where $Eoams$ and $Eoami$ denote the scattered field vector at the radar position and the incident field vector at the target position, respectively. *R* is the distance between the radar and the center of target.

As aforementioned, when the EM field carries OAM, the field will have a helical wavefront distribution with an azimuthal phase dependence of exp(*ilϕ*) and the Poynting vector spirals along a curve with reference to the beam axis. These features would lead to different target scattering phenomenon for OAM-based radar. According to the time-harmonic field expressions in classical EM theory^{26} and Eq. (1), in the Cartesian coordinate (xyz), the incident vortex field $Eoami$ can be given by

where *E*_{0} is a unit vector perpendicular to the wave propagation direction *z*, *α*_{1} and *α*_{2} are real coefficients. If *α*_{1} = 0 or *α*_{2} = 0, Eq. (8) denotes a linear polarization wave. When *α*_{1} = *α*_{2} ≠ 0, it is in circular polarization wave; when *α*_{1} ≠ *α*_{2} ≠ 0, it is in ellipse polarization. Symbols “+” and “-” indicate the left-hand and right-hand polarization, respectively. *l* is the topological charge and *ϕ* denotes the azimuthal angle with respect to the beam axis. *k* is the wave number (phase constant), *ω* is the circular frequency, and *|E*_{0}| is the amplitude vector of the electric field.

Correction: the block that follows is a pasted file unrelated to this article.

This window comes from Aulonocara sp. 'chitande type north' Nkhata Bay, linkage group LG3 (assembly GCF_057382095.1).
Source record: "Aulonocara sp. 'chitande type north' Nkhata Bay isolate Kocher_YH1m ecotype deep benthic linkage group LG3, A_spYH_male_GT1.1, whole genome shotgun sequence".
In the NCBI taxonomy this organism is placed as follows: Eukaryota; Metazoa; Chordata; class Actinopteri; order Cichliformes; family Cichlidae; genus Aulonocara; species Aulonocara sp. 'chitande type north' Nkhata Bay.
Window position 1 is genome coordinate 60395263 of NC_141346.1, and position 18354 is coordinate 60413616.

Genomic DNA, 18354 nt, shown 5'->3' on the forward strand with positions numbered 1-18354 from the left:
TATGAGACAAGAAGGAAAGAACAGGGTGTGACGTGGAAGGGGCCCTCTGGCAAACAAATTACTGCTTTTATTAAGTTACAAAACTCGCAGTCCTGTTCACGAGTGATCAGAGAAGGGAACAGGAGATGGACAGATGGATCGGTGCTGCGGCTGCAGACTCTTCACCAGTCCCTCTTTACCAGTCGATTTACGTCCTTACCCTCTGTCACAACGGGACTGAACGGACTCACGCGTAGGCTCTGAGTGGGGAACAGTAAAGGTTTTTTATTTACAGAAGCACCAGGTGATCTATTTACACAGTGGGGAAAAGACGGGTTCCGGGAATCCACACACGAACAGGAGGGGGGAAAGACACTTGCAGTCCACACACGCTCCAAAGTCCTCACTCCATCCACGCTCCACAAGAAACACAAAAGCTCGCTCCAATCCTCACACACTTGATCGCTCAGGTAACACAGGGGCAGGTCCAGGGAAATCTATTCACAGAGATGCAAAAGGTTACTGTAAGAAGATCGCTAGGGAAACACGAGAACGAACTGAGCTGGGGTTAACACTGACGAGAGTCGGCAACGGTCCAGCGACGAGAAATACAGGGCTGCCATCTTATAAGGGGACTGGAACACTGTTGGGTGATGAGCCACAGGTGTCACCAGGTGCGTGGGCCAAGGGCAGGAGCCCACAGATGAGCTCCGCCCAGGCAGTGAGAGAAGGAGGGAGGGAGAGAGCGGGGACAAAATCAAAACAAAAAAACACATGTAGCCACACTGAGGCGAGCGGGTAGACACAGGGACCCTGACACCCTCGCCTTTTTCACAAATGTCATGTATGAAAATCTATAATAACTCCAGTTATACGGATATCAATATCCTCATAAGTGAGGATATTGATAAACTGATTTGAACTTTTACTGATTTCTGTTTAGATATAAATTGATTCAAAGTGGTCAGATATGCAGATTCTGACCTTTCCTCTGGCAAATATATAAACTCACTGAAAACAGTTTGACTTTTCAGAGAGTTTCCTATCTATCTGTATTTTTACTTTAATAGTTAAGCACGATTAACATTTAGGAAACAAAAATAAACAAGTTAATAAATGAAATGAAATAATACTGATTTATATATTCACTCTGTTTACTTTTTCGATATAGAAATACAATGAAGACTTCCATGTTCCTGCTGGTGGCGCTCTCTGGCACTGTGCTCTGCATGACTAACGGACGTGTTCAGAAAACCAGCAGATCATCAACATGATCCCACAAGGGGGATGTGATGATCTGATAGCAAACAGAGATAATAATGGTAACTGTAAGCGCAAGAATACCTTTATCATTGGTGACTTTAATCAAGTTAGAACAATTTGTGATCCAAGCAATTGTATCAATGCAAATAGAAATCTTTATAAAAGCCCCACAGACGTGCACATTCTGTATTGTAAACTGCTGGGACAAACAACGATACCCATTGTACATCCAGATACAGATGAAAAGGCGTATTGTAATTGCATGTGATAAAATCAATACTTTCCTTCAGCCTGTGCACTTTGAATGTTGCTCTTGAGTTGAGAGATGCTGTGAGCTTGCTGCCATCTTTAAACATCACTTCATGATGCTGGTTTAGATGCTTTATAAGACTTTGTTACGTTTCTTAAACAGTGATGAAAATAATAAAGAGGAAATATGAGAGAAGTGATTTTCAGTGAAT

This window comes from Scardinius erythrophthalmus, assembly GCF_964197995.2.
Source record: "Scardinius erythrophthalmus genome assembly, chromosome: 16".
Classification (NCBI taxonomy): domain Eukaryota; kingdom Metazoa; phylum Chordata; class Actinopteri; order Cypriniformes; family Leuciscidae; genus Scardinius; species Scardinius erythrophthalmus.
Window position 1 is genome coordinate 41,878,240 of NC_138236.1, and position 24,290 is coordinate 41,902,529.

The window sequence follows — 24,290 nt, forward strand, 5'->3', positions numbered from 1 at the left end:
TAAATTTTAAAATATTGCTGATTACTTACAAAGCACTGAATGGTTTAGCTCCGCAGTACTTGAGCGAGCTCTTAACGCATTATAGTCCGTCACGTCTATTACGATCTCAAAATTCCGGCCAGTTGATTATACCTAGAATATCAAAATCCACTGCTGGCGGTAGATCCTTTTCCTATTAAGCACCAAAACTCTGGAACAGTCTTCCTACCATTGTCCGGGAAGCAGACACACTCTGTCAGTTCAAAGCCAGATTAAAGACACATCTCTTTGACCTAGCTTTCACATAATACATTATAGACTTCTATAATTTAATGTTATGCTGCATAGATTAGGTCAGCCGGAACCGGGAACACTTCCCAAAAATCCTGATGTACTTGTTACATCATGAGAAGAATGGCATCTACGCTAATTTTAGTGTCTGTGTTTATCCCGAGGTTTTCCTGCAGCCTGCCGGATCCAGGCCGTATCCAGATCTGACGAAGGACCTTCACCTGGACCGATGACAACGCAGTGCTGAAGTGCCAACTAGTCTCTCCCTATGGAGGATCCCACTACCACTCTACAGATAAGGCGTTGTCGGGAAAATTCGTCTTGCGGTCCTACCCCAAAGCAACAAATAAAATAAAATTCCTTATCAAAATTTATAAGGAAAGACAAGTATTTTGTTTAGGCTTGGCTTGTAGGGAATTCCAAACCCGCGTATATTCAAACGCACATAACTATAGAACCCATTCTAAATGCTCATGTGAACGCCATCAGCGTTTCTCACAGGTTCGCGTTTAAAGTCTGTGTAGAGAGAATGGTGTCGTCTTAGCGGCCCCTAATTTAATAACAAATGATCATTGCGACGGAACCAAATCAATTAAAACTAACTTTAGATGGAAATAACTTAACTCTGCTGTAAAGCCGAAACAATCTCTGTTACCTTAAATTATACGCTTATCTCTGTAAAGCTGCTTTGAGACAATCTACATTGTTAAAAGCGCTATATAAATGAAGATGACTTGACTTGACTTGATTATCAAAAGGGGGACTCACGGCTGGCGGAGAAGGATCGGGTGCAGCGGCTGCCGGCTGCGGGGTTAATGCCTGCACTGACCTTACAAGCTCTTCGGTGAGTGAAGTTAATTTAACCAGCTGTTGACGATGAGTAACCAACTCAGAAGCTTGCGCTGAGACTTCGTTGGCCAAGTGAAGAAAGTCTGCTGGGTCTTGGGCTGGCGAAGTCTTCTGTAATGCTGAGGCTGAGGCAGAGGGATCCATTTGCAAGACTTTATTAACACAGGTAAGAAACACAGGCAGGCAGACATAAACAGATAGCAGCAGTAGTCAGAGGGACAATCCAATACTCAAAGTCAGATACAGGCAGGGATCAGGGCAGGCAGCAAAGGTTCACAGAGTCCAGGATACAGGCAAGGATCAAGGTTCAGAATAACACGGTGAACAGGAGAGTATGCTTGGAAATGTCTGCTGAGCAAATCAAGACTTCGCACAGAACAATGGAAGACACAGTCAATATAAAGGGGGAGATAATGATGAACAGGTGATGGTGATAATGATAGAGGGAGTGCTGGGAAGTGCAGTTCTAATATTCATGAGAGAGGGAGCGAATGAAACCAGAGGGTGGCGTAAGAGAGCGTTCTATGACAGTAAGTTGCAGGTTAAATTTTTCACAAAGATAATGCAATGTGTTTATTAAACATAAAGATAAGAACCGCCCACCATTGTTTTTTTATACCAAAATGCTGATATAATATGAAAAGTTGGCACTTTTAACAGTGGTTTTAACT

According to Eq. (8), we can obtain the time-domain expression of the incident field $Eoami$ in linear polarization:

The electric field vector on a rectangular plane perpendicular to the Poynting vector can be described in Figure 3. Compared with traditional EM wave, the vortex EM wave is not only time-like but also space-like, i.e., it requires both temporal and spatial coherence. It is clear that the change period of the field vector is corresponding to the topological charge *l* (OAM mode number).

Similarly, the time-domain expression of the vortex EM wave in right-hand circular polarization can be written as